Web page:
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Longitudinal changes of liver function and hepatitis B reactivation in COVID-19 patients with pre-existing chronic hepatitis B virus infection.
Hepatol Res. 2020 Aug 06 [Online ahead of print]HR

Abstract

AIM

With the current coronavirus disease (COVID-19) pandemic and high endemic levels of chronic hepatitis B virus (HBV) infection worldwide, it is urgent to investigate liver function changes of COVID-19 patients with chronic HBV infection, and how severe acute respiratory syndrome coronavirus 2 (SARS-CoV-2) infection in turn affects the course of chronic HBV infection.

METHOD

We undertook a retrospective study based on 347 COVID-19 patients (21 vs. 326 with vs. without chronic HBV infection). With the propensity score matching (PSM) method, we yielded 20 and 51 matched patients for the HBV group and the non-HBV group, respectively.

RESULTS

At the end of follow-up, all of these 71 patients achieved SARS-CoV-2 clearance (P = 0.1). During the follow-up, 30% versus 31.4% in the HBV group versus non-HBV group progressed to severe COVID-19 (P = 0.97). After PSM, the longitudinal changes of median values for liver biochemistries were not significantly different between the two groups. In the HBV group versus non-HBV group, 35% (7/20) versus 37.25% (19/51) (P = 0.86) had abnormal alanine aminotransferase at least once during hospitalization, 30% (6/20) versus 31.37% (16/51) had abnormal aspartate aminotransferase (P = 0.91), 40% (8/20) versus 37.25% (19/51) had abnormal γ-glutamyltransferase (P = 0.83), and 45% (9/20) versus 39.22% (20/51) had abnormal total bilirubin levels (P = 0.91). Moreover, three patients in the HBV group had hepatitis B reactivation.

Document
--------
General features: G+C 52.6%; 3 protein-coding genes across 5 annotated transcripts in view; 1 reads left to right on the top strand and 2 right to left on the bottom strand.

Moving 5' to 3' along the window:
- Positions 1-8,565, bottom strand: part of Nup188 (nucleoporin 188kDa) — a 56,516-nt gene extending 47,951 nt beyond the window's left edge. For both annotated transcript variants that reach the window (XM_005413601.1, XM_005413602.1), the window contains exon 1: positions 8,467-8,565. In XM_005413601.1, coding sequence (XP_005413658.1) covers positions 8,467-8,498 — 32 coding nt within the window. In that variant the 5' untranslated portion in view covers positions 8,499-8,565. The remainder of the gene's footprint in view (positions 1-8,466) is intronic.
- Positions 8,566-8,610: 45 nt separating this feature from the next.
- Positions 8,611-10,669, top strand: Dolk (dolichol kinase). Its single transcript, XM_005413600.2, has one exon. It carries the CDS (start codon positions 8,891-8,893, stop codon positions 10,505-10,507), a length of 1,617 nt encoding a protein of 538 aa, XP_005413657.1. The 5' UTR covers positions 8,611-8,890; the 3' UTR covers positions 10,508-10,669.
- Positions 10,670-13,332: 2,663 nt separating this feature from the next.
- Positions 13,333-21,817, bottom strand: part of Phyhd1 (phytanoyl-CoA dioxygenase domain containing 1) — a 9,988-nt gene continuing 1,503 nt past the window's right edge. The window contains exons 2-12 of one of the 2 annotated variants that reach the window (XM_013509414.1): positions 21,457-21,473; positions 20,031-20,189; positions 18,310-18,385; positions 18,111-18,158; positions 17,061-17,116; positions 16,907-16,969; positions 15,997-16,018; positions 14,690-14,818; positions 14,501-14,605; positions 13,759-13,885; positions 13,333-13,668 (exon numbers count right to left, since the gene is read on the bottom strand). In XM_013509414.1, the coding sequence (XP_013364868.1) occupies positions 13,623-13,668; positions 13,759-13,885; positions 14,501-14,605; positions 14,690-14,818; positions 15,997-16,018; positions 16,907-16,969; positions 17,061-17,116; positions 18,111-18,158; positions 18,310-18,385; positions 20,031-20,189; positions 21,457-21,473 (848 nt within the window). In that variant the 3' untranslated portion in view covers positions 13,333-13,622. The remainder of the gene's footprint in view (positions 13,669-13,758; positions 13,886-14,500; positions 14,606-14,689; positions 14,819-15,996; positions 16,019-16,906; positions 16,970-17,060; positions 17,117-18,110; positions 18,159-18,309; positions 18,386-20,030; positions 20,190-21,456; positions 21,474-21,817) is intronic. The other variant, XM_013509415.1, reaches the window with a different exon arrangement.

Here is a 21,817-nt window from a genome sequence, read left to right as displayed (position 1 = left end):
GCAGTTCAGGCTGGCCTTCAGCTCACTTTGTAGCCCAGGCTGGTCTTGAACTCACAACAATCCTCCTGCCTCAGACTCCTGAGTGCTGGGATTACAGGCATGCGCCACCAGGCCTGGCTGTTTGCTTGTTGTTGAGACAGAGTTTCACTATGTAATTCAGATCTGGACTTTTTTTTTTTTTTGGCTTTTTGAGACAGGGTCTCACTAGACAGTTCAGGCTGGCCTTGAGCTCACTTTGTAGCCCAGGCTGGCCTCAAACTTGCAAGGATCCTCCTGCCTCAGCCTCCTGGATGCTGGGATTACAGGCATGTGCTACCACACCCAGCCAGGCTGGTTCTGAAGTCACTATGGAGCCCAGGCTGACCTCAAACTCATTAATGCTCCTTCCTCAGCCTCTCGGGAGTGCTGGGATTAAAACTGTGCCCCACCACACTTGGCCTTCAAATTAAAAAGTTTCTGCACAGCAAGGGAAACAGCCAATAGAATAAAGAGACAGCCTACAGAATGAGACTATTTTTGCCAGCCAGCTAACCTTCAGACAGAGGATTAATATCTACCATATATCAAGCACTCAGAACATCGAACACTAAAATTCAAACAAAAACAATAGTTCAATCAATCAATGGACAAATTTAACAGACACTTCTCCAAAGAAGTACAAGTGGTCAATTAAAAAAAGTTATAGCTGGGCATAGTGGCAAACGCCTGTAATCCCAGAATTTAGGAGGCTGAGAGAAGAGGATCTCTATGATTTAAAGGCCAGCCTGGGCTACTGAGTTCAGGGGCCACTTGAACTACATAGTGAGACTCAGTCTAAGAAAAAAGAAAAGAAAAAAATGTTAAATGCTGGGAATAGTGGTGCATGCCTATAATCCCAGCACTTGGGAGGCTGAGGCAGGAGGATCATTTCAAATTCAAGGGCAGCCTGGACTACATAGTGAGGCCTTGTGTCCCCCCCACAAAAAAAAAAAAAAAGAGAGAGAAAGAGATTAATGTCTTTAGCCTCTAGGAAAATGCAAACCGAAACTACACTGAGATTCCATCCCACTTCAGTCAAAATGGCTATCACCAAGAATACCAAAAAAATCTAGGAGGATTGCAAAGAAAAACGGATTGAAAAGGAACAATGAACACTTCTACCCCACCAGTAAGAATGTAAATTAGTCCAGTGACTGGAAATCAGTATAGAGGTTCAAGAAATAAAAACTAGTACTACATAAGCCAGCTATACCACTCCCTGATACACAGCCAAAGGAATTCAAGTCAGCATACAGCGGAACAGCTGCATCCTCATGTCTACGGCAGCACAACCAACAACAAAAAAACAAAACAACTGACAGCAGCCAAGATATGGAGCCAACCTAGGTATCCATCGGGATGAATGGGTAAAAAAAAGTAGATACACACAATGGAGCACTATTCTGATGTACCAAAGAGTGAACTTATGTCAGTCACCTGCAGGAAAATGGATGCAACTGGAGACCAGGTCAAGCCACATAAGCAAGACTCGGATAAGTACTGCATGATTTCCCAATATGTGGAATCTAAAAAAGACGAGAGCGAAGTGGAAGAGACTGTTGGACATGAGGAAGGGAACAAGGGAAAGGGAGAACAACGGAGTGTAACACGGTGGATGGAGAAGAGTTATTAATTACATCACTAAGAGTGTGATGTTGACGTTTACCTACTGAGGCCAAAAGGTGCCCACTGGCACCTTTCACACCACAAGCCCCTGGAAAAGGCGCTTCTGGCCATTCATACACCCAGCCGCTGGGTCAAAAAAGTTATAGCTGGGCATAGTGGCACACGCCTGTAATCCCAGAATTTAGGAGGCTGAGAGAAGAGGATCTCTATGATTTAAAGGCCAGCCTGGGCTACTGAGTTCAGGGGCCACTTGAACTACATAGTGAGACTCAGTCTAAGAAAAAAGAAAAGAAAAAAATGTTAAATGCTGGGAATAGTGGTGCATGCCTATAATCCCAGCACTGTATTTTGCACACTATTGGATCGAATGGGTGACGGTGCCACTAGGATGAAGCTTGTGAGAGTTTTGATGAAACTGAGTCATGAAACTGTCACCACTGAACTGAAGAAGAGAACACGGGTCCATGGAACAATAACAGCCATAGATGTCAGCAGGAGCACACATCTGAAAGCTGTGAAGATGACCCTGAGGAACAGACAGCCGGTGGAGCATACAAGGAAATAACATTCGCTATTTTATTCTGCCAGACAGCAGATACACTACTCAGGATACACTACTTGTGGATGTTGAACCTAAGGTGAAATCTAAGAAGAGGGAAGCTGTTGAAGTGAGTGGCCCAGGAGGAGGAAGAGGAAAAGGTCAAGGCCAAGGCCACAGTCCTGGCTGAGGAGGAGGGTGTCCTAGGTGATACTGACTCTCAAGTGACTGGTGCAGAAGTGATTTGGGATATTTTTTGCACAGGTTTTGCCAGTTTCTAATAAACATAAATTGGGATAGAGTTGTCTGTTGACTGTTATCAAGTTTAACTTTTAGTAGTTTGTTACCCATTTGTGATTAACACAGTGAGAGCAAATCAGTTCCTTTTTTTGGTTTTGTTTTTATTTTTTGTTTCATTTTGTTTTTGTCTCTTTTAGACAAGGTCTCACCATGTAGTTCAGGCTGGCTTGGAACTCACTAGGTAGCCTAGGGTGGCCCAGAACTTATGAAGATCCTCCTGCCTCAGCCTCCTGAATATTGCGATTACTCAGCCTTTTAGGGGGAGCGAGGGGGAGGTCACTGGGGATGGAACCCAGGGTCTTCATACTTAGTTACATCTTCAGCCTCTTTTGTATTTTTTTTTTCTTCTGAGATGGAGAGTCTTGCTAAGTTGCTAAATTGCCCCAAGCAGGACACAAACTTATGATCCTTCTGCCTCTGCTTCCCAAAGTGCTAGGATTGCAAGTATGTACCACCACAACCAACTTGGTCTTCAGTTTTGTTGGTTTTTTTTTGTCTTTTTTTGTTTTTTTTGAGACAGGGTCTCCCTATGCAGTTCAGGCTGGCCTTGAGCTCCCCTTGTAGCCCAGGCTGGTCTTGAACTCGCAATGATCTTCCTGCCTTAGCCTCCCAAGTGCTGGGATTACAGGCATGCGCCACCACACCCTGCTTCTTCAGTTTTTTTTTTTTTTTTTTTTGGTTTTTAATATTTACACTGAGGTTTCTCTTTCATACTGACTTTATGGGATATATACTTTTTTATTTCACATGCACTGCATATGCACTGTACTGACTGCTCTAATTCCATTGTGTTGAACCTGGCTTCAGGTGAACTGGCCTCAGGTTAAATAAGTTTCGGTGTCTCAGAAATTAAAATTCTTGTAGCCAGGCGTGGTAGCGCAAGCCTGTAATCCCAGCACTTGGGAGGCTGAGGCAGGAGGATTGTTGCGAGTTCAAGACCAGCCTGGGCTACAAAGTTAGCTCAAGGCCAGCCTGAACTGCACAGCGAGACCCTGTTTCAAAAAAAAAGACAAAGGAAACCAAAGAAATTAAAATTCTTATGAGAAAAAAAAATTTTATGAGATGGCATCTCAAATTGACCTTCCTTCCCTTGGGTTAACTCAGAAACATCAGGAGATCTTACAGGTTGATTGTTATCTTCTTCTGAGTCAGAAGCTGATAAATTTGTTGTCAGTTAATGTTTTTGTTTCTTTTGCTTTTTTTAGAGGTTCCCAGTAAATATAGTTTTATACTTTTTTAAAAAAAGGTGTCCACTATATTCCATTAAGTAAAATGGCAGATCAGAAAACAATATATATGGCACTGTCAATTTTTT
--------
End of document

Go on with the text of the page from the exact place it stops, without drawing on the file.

CONCLUSIONS

Liver dysfunction presented in COVID-19 patients with/without chronic HBV. Moreover, those COVID-19 patients co-infected with chronic HBV could have a risk of hepatitis B reactivation. It is necessary to monitor liver function of COVID-19 patients, as well as HBV-DNA levels for those co-infected with HBV during the whole disease course.

Authors+Show Affiliations

National Clinical Research Center for Infectious Diseases, The Third People's Hospital of Shenzhen, The Second Affiliated Hospital of Southern University of Science and Technology, Shenzhen, China.Nuffield Department of Medicine, Medawar Building for Pathogen Research, University of Oxford, Oxford, UK.National Clinical Research Center for Infectious Diseases, The Third People's Hospital of Shenzhen, The Second Affiliated Hospital of Southern University of Science and Technology, Shenzhen, China.No affiliation info availableNational Clinical Research Center for Infectious Diseases, The Third People's Hospital of Shenzhen, The Second Affiliated Hospital of Southern University of Science and Technology, Shenzhen, China.National Clinical Research Center for Infectious Diseases, The Third People's Hospital of Shenzhen, The Second Affiliated Hospital of Southern University of Science and Technology, Shenzhen, China.National Clinical Research Center for Infectious Diseases, The Third People's Hospital of Shenzhen, The Second Affiliated Hospital of Southern University of Science and Technology, Shenzhen, China.Treatment and Research Center for Infectious Diseases, The Fifth Medical Center of PLA General Hospital, Beijing, China.National Clinical Research Center for Infectious Diseases, The Third People's Hospital of Shenzhen, The Second Affiliated Hospital of Southern University of Science and Technology, Shenzhen, China.National Clinical Research Center for Infectious Diseases, The Third People's Hospital of Shenzhen, The Second Affiliated Hospital of Southern University of Science and Technology, Shenzhen, China.

Pub Type(s)

Journal Article

Language

eng

PubMed ID

32761993

Citation